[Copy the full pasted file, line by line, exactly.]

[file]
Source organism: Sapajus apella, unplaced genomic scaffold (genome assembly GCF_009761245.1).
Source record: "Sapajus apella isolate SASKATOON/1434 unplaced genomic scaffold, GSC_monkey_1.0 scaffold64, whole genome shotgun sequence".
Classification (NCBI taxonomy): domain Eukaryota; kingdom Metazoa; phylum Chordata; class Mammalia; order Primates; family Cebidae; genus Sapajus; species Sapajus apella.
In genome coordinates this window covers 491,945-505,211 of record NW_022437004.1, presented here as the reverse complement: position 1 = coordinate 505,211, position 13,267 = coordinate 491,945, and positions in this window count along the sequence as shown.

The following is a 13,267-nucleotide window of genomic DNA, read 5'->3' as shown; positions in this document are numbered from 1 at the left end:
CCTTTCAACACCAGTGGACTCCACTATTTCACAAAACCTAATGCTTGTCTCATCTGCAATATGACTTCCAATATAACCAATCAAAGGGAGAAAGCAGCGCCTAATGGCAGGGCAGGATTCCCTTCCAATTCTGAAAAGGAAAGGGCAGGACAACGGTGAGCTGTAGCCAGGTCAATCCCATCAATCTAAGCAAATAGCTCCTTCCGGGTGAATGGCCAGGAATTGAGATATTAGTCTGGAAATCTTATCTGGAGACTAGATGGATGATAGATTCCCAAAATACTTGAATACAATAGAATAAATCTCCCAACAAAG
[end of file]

Source organism: Sapajus apella, unplaced genomic scaffold (genome assembly GCF_009761245.1).
Source record: "Sapajus apella isolate SASKATOON/1434 unplaced genomic scaffold, GSC_monkey_1.0 scaffold64, whole genome shotgun sequence".
Classification (NCBI taxonomy): domain Eukaryota; kingdom Metazoa; phylum Chordata; class Mammalia; order Primates; family Cebidae; genus Sapajus; species Sapajus apella.
In genome coordinates this window covers 491,945-505,211 of record NW_022437004.1, presented here as the reverse complement: position 1 = coordinate 505,211, position 13,267 = coordinate 491,945, and positions in this window count along the sequence as shown.

The following is a 13,267-nucleotide window of genomic DNA, read 5'->3' as shown; positions in this document are numbered from 1 at the left end:
CCTTTCAACACCAGTGGACTCCACTATTTCACAAAACCTAATGCTTGTCTCATCTGCAATATGACTTCCAATATAACCAATCAAAGGGAGAAAGCAGCGCCTAATGGCAGGGCAGGATTCCCTTCCAATTCTGAAAAGGAAAGGGCAGGACAACGGTGAGCTGTAGCCAGGTCAATCCCATCAATCTAAGCAAATAGCTCCTTCCGGGTGAATGGCCAGGAATTGAGATATTAGTCTGGAAATCTTATCTGGAGACTAGATGGATGATAGATTCCCAAAATACTTGAATACAATAGAATAAATCTCCCAACAAAG